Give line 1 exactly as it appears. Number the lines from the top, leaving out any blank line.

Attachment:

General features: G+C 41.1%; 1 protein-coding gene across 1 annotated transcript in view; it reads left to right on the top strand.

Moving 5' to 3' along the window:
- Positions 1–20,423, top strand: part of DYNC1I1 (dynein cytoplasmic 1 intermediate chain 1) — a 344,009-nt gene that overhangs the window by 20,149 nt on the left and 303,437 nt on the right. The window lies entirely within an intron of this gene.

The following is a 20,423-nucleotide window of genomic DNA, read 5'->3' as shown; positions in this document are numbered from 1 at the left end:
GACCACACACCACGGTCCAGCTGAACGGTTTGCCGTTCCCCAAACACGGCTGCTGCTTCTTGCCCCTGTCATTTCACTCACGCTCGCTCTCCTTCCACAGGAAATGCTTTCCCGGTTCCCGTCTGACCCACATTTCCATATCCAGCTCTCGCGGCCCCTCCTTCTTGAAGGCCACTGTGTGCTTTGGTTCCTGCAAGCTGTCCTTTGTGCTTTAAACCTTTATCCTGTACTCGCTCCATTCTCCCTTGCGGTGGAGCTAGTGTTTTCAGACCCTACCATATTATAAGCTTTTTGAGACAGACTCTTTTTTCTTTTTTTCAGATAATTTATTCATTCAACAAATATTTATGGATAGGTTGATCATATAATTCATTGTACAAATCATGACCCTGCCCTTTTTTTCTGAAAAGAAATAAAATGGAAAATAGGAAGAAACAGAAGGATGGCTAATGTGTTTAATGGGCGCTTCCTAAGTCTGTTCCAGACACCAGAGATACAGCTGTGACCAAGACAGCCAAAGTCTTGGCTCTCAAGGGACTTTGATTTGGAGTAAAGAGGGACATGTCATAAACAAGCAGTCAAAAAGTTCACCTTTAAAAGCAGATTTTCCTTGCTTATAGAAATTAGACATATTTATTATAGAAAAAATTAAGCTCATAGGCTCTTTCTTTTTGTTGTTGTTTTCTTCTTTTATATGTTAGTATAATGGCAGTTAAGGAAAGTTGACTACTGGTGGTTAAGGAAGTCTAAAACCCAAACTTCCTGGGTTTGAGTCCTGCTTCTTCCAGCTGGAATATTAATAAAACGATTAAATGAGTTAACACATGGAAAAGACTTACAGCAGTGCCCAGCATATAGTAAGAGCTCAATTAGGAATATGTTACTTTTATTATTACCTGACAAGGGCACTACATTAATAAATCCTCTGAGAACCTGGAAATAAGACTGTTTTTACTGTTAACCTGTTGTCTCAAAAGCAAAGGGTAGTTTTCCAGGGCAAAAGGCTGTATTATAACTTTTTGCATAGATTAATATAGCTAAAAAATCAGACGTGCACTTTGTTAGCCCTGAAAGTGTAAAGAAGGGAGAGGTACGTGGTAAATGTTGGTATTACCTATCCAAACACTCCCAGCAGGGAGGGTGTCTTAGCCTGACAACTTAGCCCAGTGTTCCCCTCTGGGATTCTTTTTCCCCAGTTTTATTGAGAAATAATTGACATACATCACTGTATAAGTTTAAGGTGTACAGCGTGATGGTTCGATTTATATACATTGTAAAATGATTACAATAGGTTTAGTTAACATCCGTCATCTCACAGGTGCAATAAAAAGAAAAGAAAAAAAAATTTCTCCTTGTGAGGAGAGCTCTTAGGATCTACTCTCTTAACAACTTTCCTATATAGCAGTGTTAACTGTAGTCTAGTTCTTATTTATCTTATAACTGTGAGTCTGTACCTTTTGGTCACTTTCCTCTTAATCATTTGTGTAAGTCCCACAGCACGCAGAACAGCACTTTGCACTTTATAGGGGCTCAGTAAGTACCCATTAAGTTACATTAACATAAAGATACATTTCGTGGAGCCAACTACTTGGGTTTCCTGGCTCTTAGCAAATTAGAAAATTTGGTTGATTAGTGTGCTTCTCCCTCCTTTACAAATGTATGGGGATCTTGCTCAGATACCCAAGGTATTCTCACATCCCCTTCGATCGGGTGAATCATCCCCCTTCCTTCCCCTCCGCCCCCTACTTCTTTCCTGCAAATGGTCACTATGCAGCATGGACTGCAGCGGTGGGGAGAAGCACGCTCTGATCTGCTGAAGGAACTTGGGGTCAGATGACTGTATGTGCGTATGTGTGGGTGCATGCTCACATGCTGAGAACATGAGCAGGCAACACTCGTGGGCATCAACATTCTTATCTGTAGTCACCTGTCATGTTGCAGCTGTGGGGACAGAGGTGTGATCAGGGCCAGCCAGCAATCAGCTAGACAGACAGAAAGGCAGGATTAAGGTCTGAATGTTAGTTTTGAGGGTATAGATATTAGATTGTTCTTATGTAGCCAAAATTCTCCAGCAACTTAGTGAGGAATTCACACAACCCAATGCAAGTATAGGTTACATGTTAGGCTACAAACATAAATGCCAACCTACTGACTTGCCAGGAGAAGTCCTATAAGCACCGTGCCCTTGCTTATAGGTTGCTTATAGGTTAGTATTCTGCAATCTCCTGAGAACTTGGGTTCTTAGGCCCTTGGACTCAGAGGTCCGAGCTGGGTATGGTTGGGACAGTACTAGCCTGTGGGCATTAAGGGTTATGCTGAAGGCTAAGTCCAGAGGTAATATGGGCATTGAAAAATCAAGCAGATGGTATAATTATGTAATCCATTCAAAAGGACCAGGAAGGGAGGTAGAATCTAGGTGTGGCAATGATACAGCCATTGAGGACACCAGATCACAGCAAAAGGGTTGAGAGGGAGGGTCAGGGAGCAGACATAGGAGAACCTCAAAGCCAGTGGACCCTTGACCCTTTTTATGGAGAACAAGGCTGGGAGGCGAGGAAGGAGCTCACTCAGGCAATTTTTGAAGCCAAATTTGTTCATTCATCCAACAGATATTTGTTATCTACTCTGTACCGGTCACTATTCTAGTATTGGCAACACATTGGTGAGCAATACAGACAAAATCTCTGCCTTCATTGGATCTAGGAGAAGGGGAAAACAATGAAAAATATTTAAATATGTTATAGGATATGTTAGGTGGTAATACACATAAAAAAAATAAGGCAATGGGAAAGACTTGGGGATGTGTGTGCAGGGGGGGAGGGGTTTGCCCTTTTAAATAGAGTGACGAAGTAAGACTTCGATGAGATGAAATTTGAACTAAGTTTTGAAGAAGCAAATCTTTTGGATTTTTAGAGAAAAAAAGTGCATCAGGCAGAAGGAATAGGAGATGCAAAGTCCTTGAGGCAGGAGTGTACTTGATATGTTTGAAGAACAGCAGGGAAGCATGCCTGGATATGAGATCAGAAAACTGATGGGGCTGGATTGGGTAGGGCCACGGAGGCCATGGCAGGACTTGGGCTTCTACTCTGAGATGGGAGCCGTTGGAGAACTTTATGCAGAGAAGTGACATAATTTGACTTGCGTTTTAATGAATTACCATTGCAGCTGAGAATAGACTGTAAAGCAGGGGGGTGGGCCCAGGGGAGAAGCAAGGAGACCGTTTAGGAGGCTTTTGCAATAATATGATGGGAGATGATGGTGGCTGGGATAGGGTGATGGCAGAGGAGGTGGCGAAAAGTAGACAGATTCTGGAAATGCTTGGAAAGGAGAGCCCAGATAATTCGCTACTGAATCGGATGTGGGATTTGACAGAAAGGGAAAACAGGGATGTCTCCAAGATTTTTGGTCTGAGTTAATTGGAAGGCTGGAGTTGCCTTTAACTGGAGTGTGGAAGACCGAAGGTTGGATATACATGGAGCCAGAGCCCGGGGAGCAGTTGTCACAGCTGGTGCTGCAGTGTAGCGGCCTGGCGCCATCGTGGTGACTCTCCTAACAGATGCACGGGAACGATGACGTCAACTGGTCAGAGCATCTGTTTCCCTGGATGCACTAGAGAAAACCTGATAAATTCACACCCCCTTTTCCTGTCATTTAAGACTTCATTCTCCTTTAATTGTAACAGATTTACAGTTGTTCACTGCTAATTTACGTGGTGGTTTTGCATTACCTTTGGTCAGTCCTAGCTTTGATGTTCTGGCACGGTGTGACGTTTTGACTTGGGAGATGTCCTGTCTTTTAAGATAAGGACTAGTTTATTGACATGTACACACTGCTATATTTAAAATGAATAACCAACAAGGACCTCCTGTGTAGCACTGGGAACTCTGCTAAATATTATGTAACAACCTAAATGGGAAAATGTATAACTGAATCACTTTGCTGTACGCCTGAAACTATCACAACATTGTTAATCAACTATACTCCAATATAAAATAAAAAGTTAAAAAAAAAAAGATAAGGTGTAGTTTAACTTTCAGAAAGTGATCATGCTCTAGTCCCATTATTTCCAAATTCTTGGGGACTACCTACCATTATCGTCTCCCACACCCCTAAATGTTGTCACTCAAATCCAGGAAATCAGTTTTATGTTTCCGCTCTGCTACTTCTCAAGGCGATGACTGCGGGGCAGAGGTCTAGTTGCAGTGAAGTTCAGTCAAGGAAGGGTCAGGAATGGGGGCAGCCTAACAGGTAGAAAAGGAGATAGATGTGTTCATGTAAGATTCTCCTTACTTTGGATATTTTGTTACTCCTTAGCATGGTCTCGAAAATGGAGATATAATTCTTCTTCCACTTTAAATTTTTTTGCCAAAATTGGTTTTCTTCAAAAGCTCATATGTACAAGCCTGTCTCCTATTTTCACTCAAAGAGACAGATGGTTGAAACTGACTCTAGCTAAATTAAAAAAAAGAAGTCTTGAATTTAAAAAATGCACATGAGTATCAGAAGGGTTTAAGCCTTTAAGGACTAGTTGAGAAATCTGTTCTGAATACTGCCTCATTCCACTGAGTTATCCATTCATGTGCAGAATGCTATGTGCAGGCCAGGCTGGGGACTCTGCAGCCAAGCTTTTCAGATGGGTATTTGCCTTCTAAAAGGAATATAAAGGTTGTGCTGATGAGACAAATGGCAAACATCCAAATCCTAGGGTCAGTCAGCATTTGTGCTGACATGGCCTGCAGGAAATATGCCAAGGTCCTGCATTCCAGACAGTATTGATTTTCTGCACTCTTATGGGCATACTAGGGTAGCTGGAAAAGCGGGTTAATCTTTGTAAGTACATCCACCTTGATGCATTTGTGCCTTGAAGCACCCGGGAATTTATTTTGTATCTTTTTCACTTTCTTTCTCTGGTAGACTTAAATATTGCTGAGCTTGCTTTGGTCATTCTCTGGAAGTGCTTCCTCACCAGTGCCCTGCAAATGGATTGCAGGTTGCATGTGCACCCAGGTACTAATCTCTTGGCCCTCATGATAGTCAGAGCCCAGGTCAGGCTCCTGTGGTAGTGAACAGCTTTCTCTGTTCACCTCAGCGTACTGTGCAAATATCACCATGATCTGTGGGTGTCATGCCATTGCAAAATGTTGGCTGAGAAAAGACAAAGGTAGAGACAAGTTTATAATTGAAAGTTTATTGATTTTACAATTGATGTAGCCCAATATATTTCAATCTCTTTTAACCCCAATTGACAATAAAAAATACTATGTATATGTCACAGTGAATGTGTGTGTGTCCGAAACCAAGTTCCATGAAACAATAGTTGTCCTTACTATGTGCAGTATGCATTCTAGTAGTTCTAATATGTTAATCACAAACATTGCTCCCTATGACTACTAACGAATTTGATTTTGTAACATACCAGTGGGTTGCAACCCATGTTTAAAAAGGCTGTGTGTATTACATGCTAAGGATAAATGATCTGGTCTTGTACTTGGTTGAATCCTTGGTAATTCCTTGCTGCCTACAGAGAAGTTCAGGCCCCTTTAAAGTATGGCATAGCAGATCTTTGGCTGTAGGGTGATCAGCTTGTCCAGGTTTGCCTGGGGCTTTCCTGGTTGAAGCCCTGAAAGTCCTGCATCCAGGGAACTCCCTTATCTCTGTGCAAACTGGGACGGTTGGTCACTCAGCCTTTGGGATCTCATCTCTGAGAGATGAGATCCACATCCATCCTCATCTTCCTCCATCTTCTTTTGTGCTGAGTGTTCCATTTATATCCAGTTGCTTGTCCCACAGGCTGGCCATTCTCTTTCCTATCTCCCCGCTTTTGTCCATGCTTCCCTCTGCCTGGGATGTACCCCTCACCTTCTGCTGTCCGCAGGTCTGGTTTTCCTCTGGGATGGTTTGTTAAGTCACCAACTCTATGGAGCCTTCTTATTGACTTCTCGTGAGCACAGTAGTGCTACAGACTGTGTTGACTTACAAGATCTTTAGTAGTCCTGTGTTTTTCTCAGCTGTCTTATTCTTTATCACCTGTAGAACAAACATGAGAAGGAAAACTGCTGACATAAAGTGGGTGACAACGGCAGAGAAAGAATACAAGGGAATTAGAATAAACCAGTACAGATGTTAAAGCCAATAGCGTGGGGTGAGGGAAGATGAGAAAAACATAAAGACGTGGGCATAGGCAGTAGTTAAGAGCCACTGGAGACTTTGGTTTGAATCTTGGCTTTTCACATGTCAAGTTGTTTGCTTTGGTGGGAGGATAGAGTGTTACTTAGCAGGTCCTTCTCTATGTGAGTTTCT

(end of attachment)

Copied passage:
General features: G+C 41.1%; 1 protein-coding gene across 1 annotated transcript in view; it reads left to right on the top strand.